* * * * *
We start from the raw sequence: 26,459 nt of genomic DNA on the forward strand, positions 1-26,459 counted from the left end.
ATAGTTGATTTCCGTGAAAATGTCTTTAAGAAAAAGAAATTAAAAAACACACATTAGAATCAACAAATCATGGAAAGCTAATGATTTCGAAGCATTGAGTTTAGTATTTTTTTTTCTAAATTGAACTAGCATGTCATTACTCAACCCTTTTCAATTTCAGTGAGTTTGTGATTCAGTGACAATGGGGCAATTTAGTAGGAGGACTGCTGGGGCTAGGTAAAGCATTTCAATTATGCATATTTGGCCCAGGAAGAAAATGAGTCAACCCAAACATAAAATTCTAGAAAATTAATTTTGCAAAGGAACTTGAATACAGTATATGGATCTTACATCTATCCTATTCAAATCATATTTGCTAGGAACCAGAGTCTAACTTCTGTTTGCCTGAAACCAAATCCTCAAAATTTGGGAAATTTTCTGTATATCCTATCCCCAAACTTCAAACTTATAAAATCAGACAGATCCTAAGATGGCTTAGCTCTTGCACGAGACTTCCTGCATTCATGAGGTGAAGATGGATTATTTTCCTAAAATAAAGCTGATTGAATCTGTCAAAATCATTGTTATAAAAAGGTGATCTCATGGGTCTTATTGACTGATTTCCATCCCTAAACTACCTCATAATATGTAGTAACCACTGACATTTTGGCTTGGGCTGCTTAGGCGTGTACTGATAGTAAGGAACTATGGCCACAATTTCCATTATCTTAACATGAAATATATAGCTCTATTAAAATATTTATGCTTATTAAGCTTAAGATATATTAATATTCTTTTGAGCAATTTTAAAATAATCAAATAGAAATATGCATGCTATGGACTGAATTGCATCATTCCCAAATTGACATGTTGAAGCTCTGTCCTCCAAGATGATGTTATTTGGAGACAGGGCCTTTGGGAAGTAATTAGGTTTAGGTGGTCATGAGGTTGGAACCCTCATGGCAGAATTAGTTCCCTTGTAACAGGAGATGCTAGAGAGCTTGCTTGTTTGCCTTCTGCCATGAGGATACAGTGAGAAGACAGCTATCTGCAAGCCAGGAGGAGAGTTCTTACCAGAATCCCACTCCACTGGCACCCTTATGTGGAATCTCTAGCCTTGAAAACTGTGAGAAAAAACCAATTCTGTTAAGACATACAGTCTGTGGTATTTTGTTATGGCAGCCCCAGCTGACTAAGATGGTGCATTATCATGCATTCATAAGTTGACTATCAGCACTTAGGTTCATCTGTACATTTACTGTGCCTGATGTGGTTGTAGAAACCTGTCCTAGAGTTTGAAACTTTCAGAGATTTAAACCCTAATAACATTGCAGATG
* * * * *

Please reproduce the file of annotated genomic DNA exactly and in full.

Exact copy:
We start from the raw sequence: 26,459 nt of genomic DNA on the forward strand, positions 1-26,459 counted from the left end.
ATAGTTGATTTCCGTGAAAATGTCTTTAAGAAAAAGAAATTAAAAAACACACATTAGAATCAACAAATCATGGAAAGCTAATGATTTCGAAGCATTGAGTTTAGTATTTTTTTTTCTAAATTGAACTAGCATGTCATTACTCAACCCTTTTCAATTTCAGTGAGTTTGTGATTCAGTGACAATGGGGCAATTTAGTAGGAGGACTGCTGGGGCTAGGTAAAGCATTTCAATTATGCATATTTGGCCCAGGAAGAAAATGAGTCAACCCAAACATAAAATTCTAGAAAATTAATTTTGCAAAGGAACTTGAATACAGTATATGGATCTTACATCTATCCTATTCAAATCATATTTGCTAGGAACCAGAGTCTAACTTCTGTTTGCCTGAAACCAAATCCTCAAAATTTGGGAAATTTTCTGTATATCCTATCCCCAAACTTCAAACTTATAAAATCAGACAGATCCTAAGATGGCTTAGCTCTTGCACGAGACTTCCTGCATTCATGAGGTGAAGATGGATTATTTTCCTAAAATAAAGCTGATTGAATCTGTCAAAATCATTGTTATAAAAAGGTGATCTCATGGGTCTTATTGACTGATTTCCATCCCTAAACTACCTCATAATATGTAGTAACCACTGACATTTTGGCTTGGGCTGCTTAGGCGTGTACTGATAGTAAGGAACTATGGCCACAATTTCCATTATCTTAACATGAAATATATAGCTCTATTAAAATATTTATGCTTATTAAGCTTAAGATATATTAATATTCTTTTGAGCAATTTTAAAATAATCAAATAGAAATATGCATGCTATGGACTGAATTGCATCATTCCCAAATTGACATGTTGAAGCTCTGTCCTCCAAGATGATGTTATTTGGAGACAGGGCCTTTGGGAAGTAATTAGGTTTAGGTGGTCATGAGGTTGGAACCCTCATGGCAGAATTAGTTCCCTTGTAACAGGAGATGCTAGAGAGCTTGCTTGTTTGCCTTCTGCCATGAGGATACAGTGAGAAGACAGCTATCTGCAAGCCAGGAGGAGAGTTCTTACCAGAATCCCACTCCACTGGCACCCTTATGTGGAATCTCTAGCCTTGAAAACTGTGAGAAAAAACCAATTCTGTTAAGACATACAGTCTGTGGTATTTTGTTATGGCAGCCCCAGCTGACTAAGATGGTGCATTATCATGCATTCATAAGTTGACTATCAGCACTTAGGTTCATCTGTACATTTACTGTGCCTGATGTGGTTGTAGAAACCTGTCCTAGAGTTTGAAACTTTCAGAGATTTAAACCCTAATAACATTGCAGATG